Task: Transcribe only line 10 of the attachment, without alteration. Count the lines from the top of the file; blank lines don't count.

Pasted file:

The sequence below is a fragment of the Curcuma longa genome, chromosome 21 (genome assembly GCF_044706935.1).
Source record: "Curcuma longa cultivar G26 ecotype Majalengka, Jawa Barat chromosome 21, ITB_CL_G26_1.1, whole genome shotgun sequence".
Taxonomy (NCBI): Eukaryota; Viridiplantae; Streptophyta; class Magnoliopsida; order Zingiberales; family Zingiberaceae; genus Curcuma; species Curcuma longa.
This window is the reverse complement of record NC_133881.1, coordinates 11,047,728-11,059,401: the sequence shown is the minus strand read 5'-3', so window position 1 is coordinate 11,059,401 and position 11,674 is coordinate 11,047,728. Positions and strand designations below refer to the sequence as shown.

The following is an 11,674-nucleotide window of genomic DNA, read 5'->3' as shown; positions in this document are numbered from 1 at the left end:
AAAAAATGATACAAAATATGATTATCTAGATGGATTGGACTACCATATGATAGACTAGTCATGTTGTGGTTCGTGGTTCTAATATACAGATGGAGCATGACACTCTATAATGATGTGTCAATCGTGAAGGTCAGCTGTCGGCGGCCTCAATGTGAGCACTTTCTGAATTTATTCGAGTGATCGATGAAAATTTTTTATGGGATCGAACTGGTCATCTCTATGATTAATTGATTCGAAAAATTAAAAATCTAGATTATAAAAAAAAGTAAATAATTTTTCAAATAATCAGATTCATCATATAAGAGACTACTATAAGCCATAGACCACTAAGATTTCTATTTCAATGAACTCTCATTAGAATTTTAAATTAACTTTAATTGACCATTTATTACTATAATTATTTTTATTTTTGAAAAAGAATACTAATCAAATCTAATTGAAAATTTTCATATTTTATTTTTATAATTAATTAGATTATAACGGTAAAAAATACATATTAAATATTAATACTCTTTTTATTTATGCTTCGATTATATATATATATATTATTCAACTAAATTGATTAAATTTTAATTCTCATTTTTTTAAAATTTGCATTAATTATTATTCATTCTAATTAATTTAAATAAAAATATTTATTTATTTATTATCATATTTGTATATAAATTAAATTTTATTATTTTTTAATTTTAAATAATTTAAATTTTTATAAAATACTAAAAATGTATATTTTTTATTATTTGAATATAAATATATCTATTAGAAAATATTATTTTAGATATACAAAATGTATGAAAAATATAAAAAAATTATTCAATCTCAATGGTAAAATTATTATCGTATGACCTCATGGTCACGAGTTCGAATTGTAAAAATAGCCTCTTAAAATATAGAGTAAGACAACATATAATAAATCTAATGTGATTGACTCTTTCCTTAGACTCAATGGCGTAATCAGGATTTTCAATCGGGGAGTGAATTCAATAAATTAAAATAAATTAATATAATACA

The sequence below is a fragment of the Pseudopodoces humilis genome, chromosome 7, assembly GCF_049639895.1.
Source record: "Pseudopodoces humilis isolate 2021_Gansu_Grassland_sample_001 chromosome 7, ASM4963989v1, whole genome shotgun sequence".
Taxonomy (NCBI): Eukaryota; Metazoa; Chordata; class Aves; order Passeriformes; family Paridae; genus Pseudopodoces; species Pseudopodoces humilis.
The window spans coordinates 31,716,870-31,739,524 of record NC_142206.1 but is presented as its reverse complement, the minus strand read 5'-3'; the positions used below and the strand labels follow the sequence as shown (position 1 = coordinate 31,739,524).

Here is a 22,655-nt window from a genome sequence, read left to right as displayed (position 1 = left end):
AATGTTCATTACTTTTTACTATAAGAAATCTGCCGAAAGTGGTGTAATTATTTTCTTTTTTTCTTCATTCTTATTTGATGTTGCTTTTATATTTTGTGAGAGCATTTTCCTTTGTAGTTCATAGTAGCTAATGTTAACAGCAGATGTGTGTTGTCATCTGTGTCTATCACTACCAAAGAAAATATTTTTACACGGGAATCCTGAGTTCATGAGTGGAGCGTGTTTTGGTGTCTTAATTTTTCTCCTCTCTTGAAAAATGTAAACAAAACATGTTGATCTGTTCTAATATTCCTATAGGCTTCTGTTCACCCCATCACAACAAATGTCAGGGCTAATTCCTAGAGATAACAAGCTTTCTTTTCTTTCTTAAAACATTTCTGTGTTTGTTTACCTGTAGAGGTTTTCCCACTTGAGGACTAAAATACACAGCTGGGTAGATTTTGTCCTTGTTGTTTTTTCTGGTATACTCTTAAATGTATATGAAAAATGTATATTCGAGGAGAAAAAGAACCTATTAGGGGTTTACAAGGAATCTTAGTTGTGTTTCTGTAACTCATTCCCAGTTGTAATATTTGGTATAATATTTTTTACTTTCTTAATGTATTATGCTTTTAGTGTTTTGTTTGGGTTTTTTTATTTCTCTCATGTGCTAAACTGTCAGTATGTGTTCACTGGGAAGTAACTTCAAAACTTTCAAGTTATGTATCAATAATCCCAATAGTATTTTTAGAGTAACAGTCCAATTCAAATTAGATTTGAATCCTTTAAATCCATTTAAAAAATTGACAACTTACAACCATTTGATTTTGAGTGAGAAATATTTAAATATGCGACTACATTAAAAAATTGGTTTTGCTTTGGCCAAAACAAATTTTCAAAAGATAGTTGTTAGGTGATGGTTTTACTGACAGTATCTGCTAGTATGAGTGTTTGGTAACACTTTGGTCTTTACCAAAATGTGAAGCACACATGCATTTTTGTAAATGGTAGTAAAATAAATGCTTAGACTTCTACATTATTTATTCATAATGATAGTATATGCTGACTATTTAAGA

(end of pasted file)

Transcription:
The window spans coordinates 31,716,870-31,739,524 of record NC_142206.1 but is presented as its reverse complement, the minus strand read 5'-3'; the positions used below and the strand labels follow the sequence as shown (position 1 = coordinate 31,739,524).